Two legs better

Re: Raised, Braised

So, Winston Churchill was fond of pigs because he thought they “treat us as equals”.

While there is some truth (and charm) to this, I would advise readers to be wary of any pig that makes such a claim in public. For, as George Orwell once cautioned, it is only a matter of time before it begins to insist – with disastrous results – that while we are indeed all equal, some are more equal than others.

Note: This appeared as a Letter to the Editor in the Globe & Mail.

Any other animal

Re: The Seal Hunt Is Dead, Thank God

Margaret Wente states that “killing seals is no more inhumane than killing pigs or cows or any other animal we eat.”

This isn’t a point in favour of the seal hunt; rather, it should be an indication of just how much we need to improve the welfare of animals that are used for the benefit of humans. We have a moral obligation to reduce the suffering of conscious creatures, whether they are on ice floes or inside factory farms. We should be trying to raise the bar, not lower it.

Note: This appeared as a Letter to the Editor in the Globe & Mail.

Shark bait

In response to fatal shark attacks off Australia’s southwest coast, it’s reported that Western Australia’s Premier is considering shark culls because of “locals’ complaints that shark numbers are increasing.” And where are the shark numbers increasing? “Off bustling beaches in one of Australia’s fastest growing population areas.” If only the sharks could appreciate the irony.

Note: This appeared as a Letter to the Editor in the Globe & Mail.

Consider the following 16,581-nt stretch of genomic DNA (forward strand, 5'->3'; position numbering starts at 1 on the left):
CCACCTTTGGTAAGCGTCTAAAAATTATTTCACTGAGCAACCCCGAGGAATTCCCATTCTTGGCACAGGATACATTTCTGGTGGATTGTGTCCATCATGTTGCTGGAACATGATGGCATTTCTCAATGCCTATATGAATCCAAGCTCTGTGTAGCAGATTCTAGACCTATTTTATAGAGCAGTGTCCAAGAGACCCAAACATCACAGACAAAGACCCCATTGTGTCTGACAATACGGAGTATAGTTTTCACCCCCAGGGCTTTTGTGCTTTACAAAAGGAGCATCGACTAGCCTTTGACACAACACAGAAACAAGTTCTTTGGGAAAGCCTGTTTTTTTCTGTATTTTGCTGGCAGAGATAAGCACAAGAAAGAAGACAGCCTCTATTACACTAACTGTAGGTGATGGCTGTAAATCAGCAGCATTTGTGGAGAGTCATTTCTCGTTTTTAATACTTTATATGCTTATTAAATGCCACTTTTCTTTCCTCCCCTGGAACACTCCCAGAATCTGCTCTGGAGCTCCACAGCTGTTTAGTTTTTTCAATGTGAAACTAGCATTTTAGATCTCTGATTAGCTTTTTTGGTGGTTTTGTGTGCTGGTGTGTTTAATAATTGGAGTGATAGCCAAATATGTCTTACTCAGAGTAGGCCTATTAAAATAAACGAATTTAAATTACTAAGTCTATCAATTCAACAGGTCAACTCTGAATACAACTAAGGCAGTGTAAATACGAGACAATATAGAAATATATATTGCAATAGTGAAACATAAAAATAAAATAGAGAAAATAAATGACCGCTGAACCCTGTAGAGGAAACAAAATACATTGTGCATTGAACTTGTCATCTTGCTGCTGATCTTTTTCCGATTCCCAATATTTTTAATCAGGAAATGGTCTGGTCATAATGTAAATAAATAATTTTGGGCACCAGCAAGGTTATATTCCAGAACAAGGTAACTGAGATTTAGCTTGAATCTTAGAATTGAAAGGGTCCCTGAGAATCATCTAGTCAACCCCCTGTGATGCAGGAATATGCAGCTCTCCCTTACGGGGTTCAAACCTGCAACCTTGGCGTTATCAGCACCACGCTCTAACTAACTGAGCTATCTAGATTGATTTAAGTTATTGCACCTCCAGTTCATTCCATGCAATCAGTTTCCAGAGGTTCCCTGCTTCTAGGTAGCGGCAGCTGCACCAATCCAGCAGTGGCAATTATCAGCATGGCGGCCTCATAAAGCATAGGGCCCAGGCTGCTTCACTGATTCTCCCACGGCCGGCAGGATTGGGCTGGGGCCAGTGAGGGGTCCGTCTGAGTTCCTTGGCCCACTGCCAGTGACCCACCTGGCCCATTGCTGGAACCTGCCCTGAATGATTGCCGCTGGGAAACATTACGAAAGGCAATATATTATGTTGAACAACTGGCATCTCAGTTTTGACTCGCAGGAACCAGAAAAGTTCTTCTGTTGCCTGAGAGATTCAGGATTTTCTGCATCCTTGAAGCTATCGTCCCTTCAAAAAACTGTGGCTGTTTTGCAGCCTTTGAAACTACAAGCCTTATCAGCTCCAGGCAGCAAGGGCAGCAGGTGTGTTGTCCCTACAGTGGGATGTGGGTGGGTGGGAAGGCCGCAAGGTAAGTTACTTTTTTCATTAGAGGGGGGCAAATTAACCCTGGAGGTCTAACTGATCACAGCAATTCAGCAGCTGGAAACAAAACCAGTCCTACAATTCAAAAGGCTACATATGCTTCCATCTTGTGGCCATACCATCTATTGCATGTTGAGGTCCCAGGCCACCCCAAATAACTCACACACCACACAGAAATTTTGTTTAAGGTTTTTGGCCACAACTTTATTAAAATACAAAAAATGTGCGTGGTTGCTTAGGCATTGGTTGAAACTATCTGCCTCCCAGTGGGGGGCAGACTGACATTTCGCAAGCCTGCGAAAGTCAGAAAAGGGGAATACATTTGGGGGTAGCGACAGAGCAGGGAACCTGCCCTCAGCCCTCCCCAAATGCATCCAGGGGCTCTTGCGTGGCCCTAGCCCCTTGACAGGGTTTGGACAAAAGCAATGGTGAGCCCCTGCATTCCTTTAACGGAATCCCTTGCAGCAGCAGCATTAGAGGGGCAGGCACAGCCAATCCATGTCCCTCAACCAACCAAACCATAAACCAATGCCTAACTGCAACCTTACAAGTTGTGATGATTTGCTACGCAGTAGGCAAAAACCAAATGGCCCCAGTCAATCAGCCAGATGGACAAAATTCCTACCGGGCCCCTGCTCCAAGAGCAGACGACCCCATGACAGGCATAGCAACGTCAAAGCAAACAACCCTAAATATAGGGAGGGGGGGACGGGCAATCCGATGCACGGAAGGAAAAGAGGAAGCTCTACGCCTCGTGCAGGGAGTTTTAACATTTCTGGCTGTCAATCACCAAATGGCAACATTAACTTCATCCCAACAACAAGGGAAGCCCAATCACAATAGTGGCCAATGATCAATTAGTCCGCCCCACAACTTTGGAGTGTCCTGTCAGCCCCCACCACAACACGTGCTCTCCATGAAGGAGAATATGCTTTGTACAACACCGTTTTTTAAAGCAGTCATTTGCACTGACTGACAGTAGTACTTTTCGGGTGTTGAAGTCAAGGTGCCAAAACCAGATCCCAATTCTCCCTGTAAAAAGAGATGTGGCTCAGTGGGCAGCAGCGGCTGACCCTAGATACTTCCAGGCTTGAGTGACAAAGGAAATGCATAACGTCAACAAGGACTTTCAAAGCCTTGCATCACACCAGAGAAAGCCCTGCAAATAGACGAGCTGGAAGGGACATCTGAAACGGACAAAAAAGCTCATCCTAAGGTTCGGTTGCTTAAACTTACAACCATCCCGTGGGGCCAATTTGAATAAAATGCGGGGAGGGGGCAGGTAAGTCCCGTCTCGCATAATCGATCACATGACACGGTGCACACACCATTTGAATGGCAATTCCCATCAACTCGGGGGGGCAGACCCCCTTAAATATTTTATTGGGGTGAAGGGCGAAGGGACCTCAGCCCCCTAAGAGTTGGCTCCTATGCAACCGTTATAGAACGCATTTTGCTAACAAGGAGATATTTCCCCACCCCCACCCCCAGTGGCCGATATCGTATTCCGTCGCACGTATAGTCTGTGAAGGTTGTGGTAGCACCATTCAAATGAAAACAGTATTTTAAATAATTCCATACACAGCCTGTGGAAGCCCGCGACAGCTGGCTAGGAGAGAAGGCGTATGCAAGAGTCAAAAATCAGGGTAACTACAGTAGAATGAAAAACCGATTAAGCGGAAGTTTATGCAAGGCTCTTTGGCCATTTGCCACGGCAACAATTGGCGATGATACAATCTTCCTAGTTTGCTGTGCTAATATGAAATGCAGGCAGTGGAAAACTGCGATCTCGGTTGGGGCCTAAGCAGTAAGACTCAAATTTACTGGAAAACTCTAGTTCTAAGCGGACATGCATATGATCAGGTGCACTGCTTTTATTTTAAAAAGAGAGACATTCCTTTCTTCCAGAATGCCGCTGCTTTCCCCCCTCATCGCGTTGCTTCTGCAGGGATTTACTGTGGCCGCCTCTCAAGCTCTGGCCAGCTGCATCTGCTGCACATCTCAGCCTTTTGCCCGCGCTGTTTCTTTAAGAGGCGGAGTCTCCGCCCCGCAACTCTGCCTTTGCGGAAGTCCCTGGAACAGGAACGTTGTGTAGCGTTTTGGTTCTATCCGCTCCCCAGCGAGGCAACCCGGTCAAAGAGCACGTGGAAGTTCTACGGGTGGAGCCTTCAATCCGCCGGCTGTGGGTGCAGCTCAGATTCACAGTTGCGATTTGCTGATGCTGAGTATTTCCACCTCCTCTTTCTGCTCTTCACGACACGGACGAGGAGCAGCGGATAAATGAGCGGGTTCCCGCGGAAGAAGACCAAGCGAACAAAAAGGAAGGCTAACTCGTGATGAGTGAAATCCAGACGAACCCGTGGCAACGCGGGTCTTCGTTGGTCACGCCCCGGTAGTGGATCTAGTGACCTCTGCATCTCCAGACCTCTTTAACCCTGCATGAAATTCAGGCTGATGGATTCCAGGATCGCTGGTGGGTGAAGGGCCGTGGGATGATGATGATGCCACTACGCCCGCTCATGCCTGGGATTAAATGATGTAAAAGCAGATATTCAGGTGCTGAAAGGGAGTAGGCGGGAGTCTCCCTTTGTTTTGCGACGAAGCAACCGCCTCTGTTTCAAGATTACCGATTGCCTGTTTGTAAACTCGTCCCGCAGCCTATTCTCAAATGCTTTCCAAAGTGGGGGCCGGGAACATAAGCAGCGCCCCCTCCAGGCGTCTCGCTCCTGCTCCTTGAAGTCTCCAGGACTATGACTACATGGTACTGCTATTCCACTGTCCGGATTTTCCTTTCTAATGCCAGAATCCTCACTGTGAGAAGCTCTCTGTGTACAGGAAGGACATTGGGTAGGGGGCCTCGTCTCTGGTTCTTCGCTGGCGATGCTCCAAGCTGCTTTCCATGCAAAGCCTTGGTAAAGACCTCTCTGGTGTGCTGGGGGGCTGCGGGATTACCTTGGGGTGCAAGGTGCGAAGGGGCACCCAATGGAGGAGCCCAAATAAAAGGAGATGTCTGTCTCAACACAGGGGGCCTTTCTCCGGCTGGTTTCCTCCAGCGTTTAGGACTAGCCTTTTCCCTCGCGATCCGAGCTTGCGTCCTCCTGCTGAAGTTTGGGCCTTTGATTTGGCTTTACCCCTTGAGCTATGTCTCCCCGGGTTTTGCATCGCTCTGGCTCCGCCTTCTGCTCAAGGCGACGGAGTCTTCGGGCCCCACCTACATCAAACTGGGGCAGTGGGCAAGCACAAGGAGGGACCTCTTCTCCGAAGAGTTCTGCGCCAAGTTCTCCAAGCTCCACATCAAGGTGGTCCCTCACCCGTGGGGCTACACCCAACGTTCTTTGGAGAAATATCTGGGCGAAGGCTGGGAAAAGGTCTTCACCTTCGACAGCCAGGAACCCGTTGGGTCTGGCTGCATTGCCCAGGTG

Animal welfare in Canada

Crystal Mackay of the Ontario Farm Animal Council claims that the recent report by the World Society for the Protection of Animals detailing the horrific abuse of farm animals in transport are limited cases and that a majority of the hundreds of millions of farm animals transported each year in this country are done in accordance with the law. But that’s precisely the problem that was outlined in the WSPA’s report: animal welfare laws in this country, and enforcement of these laws, are weak or non-existent. This causes excessive and unnecessary suffering even when these laws are followed, let alone when they are broken.

Animal welfare and the election

One issue that is continually ignored during elections is animal welfare. Considering that our national animal cruelty law dates from 1892, I feel that more needs to be done to address and improve Canada’s animal welfare laws. Last year, a few small amendments were passed increasing the penalties for animal abuse but leaving in place all the loopholes that allow animal abusers to escape punishment.

I want to hear candidates’ views on how to improve animal welfare. Will they commit to updating our anti-cruelty laws? Do they agree that Canada should support the international effort to achieve a Universal Declaration on Animal Welfare (UDAW) at the United Nations?